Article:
Liao Guo Hua’s studio and hand-built wood kiln perch on a pastoral hillside in Nantou, deep in the heart of Taiwanese tea country. This proximity is tangible in his work. His reverence for tea craft, history, and ritual can be seen in the minimal aesthetic of his forms. His pots honor the unpredictable and mysterious play of fire and ash inherent to wood kilns, and allow tea to take the center stage.
Few of us have had the chance to see the Northern Lights, yet it is a sight we all know. Like a half-formed memory or a glimpse of some primordial flame, these lights seem to call to us. Similarly, rutile blues, translucent celadons, and oxblood red glaze move across the surface of this bowl, dancing in rhythm to the sky overhead.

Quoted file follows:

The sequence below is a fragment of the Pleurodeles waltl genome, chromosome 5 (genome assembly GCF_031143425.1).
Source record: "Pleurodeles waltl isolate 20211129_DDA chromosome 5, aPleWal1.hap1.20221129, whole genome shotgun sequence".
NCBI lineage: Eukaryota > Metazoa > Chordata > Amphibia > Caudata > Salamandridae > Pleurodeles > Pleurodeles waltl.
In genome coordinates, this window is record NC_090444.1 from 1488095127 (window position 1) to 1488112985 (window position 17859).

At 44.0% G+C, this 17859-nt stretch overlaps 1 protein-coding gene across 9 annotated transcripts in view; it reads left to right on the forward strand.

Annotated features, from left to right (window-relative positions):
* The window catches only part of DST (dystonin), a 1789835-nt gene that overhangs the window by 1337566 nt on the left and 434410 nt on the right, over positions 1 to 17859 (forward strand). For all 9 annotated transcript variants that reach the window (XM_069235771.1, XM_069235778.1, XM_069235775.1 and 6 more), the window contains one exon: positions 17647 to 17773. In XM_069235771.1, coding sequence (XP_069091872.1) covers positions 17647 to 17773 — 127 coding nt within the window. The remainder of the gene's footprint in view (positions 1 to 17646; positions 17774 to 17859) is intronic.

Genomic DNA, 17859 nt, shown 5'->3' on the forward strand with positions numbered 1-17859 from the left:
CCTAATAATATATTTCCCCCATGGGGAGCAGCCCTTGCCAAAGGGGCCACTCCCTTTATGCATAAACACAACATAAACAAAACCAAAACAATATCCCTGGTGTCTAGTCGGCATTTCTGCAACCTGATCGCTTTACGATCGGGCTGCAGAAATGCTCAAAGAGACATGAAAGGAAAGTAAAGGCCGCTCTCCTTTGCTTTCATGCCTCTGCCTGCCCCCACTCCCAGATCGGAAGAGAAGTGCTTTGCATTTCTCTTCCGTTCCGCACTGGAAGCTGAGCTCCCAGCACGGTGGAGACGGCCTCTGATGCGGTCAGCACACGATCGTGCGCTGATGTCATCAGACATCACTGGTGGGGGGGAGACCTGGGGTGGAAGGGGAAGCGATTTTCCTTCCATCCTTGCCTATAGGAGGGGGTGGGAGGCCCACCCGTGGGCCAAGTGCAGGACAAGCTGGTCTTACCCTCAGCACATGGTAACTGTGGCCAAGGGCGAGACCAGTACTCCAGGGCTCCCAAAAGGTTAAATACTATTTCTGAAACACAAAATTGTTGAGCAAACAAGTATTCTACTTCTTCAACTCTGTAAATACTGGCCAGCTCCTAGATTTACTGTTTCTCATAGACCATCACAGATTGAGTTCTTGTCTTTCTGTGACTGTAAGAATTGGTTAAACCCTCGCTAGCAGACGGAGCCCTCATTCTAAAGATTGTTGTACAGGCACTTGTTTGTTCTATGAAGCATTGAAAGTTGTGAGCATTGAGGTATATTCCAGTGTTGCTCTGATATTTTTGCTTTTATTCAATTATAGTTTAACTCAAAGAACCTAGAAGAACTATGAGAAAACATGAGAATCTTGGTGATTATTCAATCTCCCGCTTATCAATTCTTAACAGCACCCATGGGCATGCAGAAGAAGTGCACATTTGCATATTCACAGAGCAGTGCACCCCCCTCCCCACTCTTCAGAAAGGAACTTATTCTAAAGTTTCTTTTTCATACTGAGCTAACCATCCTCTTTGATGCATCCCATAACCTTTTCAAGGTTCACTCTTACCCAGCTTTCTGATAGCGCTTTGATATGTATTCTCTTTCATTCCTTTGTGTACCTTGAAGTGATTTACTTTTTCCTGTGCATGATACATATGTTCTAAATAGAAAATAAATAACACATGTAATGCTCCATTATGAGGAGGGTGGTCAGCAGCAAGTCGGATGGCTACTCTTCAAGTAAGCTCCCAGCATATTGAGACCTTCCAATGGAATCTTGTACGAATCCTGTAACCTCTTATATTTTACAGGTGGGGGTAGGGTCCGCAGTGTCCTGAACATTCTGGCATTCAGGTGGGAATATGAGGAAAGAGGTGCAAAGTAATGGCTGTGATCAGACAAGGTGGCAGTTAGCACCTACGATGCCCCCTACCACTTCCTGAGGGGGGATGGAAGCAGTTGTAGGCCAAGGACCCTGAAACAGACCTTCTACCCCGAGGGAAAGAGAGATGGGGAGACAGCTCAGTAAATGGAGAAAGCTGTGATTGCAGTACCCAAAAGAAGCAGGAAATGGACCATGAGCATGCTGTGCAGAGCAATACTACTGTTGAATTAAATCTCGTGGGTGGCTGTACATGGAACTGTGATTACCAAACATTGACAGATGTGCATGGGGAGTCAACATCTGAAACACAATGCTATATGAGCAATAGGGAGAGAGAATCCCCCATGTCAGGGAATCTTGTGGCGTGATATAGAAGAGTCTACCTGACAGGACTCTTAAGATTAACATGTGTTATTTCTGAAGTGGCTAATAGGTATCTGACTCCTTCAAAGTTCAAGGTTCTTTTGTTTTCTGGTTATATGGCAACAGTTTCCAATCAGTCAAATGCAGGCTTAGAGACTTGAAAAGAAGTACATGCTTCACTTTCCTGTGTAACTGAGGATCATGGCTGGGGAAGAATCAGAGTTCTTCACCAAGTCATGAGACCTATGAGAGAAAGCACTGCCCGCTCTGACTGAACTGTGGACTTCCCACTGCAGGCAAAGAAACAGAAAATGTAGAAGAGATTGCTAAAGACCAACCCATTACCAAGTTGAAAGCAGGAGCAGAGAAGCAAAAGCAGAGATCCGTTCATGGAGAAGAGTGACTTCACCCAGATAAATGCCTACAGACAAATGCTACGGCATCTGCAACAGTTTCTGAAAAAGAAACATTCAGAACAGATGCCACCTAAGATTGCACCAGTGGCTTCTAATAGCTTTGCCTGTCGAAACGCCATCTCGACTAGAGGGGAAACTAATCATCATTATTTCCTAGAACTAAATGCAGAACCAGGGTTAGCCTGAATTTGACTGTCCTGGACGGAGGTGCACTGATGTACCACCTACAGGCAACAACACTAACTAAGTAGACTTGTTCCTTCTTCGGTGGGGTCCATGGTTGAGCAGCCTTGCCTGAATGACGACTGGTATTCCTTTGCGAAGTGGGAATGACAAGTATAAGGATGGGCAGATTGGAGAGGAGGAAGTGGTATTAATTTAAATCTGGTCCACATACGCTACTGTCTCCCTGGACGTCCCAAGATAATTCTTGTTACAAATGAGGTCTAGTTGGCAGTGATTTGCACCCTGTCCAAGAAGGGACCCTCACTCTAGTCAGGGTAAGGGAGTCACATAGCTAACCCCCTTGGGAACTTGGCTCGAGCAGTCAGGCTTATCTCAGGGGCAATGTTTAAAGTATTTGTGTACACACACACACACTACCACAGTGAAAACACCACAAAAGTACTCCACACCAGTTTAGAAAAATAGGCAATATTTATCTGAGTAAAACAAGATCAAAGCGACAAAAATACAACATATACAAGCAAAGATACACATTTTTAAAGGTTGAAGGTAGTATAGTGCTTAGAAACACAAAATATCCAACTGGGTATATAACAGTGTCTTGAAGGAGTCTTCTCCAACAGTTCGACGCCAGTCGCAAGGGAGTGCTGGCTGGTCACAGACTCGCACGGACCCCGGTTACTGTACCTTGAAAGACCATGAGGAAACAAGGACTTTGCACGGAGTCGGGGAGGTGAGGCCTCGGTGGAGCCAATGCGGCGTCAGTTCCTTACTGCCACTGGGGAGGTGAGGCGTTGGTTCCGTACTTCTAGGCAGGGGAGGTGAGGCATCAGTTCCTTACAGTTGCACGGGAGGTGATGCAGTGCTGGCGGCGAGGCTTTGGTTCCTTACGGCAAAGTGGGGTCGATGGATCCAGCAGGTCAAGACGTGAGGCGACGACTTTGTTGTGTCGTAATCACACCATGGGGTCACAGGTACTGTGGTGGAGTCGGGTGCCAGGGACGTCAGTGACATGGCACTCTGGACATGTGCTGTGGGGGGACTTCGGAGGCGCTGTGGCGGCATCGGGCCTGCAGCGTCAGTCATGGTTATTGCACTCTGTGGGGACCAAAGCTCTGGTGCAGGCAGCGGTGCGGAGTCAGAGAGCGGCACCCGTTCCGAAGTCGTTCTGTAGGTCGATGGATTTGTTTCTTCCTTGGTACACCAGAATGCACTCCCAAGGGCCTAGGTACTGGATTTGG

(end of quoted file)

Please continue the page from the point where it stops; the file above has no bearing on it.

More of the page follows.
About Tea Bowls
In Taiwan, tea bowls are often used to drink loose leaf tea. It's quite simple and works wonders on most of our teas.
Simply warm a tea bowl, add tea leaves, and add water. We suggest using 1 to 2 grams less tea than our normal recommended dosage. Fill the bowl 2/3 of the way to the top. Pour a steady stream of water over the leaves to help them settle to the bottom. Steep until leaves have just opened. Sip, and add more water if necessary.
Usage and care: Hand-wash only, without soap or detergent.
Approximate dimensions: 70mm tall, 90mm diameter, 200ml・Artist: 廖國華
More familiar with our old quantities? Here’s the conversion:
|Metric quantities||Ounce equivalent||Servings|
|30 grams (new size!)||1.05 oz.||5-8|
|60 grams||2.10 oz.||10-15|
|120 grams||4.20 oz.||20-30|
|240 grams||8.46 oz.||40-60|